You can use Windows Task Manager as an effective CPU monitor left running in the system tray as a notification icon. It’s light on system resources, and safe to leave running full-time. Discreetly shows you how busy your system is, at-a-glance. Moving your mouse cursor over the icon provides a surprisingly handy pop-up view of CPU, Memory, Disk, and Network utilization, seen at right.
This article will walk you through the exact process of getting Task Manager to start with Windows, automatically. So even if you reboot, you can count on this little system tray icon being there for you. The amount of color in the grey rectangle indicates CPU load, at-a-glance. Always visible when working at your desktop. Easy to locate when you double-click it, say, when you wish to bring up the Task Manager application for quickly killing a misbehaving app, for example. Also avoids the need to remember the Ctrl+Shift+Esc keyboard shortcut. Do remember to minimize (not close) Task Manager after using it, so it’ll tuck itself right back down into your system tray, ready for the next time, without cluttering your taskbar.
This guide was developed with Windows 8’s greatly improved built-in Task Manager in mind, but you can get much of the same CPU monitoring functionality all the way back to Windows XP. I’ve been using this handy auto-start technique for a decade, on hundreds of physical and virtual Windows systems. Figured it’s about time I document it, step-by-step. So what better place to do so than right here on Dan Stolt’s IT Pro Guru Blog? Text, video, and screenshot versions of the same procedure all appear below. Simply pick your favorite, give it a shot, then let us know how it goes by commenting at the end. Enjoy!
- Be sure file extensions are visible
- open ‘Windows Explorer’ using Win+E keys, click on ‘View’ menu, ‘Options’
- click ‘View’ tab, uncheck ‘Hide extensions for known file types’, click ‘OK’ button
- Create a folder named C:command
- open ‘Windows Explorer’ by typing Win+E
- right-click on your ‘C:’ drive
- choose ‘New’, ‘Folder’
- type ‘command’ then press your ‘Enter’ key (without the quotes)
- Create a batch file called StartTaskManager.cmd
- left-single-click on the ‘command’ folder you just created
- right-click on the empty ‘command’ folder, choose ‘New’, ‘Text Document’
- type ‘StartTaskManager.cmd’ (without the quotes), then press your ‘Enter’ key
- when asked ‘Are you sure you want to change it?’ click the ‘Yes’ button to confirm
- copy the following 2 lines of text into your clipboard by highlighting, then Ctrl+C
start /min taskmgr.exe
- right-click on ‘StartTaskManager.cmd’, choose Edit
- paste the contents of your clipboard into your plain text editor by typing Ctrl+V
- close your plain text editor, which by default for most systems is Notepad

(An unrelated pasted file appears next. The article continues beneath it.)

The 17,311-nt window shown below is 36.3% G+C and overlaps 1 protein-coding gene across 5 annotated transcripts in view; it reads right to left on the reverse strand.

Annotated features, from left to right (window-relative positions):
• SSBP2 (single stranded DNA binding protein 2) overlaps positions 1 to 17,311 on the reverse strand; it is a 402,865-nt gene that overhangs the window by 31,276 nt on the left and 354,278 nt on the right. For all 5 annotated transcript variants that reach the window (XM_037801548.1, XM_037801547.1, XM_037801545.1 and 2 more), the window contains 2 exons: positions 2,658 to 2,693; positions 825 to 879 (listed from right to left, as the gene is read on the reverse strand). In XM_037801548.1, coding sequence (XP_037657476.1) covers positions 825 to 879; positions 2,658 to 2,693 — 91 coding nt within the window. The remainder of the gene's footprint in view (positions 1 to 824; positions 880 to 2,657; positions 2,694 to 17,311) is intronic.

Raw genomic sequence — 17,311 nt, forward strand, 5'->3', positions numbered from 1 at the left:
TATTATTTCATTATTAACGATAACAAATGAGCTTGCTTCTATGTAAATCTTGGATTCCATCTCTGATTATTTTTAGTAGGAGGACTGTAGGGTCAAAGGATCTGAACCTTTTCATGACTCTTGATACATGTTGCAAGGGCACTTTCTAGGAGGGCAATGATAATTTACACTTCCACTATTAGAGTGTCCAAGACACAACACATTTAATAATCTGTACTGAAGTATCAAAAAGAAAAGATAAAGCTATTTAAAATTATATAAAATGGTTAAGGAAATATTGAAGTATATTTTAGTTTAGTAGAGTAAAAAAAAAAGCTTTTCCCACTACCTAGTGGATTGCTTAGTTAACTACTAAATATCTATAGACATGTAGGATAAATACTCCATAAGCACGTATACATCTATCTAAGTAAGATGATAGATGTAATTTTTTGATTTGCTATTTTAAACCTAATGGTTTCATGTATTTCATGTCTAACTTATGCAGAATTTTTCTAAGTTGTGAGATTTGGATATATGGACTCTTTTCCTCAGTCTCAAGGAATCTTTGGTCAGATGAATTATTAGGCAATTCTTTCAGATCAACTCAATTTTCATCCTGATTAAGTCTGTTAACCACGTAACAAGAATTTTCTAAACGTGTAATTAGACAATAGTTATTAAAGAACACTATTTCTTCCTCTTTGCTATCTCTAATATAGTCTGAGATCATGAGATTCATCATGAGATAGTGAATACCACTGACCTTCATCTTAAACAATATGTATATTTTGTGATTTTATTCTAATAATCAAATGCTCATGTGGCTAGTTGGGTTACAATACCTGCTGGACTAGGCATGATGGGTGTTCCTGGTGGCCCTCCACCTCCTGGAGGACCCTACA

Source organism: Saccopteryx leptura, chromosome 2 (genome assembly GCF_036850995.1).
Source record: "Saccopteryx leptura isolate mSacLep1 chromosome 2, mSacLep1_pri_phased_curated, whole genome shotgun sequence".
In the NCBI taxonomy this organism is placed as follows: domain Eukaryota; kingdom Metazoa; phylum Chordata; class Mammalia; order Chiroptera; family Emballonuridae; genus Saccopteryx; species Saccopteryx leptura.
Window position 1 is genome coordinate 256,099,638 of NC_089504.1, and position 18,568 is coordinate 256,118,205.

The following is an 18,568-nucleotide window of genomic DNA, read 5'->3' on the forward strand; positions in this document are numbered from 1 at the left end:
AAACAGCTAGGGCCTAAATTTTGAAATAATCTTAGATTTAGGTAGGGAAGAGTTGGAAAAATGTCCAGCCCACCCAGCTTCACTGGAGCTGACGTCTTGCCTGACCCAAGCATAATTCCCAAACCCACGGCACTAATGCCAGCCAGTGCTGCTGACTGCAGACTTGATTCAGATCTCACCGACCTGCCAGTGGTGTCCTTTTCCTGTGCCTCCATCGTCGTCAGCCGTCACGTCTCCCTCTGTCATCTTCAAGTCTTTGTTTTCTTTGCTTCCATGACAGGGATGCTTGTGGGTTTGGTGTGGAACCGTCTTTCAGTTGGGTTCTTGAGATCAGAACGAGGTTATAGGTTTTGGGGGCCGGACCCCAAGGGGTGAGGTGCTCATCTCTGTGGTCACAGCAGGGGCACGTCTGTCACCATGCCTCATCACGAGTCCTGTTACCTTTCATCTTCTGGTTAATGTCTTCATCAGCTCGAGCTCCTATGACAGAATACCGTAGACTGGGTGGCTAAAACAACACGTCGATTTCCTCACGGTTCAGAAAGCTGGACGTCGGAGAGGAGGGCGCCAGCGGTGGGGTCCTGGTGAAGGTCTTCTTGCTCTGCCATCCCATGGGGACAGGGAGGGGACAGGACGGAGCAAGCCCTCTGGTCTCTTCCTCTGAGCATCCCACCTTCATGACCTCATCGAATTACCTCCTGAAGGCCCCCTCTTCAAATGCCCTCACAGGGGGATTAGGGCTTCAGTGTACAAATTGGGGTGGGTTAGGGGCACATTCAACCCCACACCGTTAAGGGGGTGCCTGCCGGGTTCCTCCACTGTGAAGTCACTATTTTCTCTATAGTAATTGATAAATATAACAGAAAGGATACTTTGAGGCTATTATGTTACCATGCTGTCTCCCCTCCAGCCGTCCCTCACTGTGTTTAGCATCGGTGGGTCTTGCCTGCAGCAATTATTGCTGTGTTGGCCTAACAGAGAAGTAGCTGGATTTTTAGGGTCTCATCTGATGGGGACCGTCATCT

- when prompted about wanting to save changes, click the ‘Save’ button
- Create a shortcut and edit its properties to start minimized, making it more discreet at startup
- right-click and hold ‘StartTaskManager.cmd’ to drag it to your Desktop
- let go of mouse button
- a menu pops up, choose ‘Create shortcuts here’
- right-click on the new shortcut, select ‘Properties’
- in the Run option drop down menu, choose ‘Minimized’, then click the ‘OK’ button
- Move this customized shortcut to your Startup folder
- copy the following 1 line of text into your clipboard by highlighting, then Ctrl+C
- press ‘Win+R’ to bring up the Run dialogue
- press ‘Ctrl+V’ then press your ‘Enter’ key, which opens your ‘Startup’ folder, the special folder where everything in it is automatically launched shortly after you reboot, login, and begin to see your desktop
- right-click and hold ‘StartTaskManager.cmd’ to drag it to your ‘Startup’ folder, choose ‘Move here’
- copy the following 1 line of text into your clipboard by highlighting, then Ctrl+C
- Tweak Task Manager settings to your liking
- double-click ‘StartTaskManager.cmd – Shortcut’ in your Startup folder, which starts ‘Task Manager’
- double-click ‘Task Manager’ in your system tray, which is the right-most section of your taskbar, near the click
- click ‘More details’
- click ‘Options’ then turn on all 3 checkboxes for ‘Always on top’, ‘Minimize on use’, and ‘Hide when minimized’
- close ‘Task Manager’ to save the ‘Options’ you just configured
- note that the ‘Options’ you just configured in ‘Task Manager’ aren’t always saved, sometimes disappearing after reboot
- double-click ‘StartTaskManager.cmd – Shortcut’ in your ‘Startup’ folder again, it should appear in your system tray, but if it doesn’t, step 6 below will fix that
- close the Startup folder
- Customize system tray to ensure the small Task Manager is visible at all time
- click the ‘Show hidden icons’ up arrow in the system tray, choose ‘Customize…’
- in the ‘Notifications Area Icons’ menu, locate ‘Task Manager’
- choose the ‘Show icon and notifications’ drop-down menu selection, then click the ‘OK’ button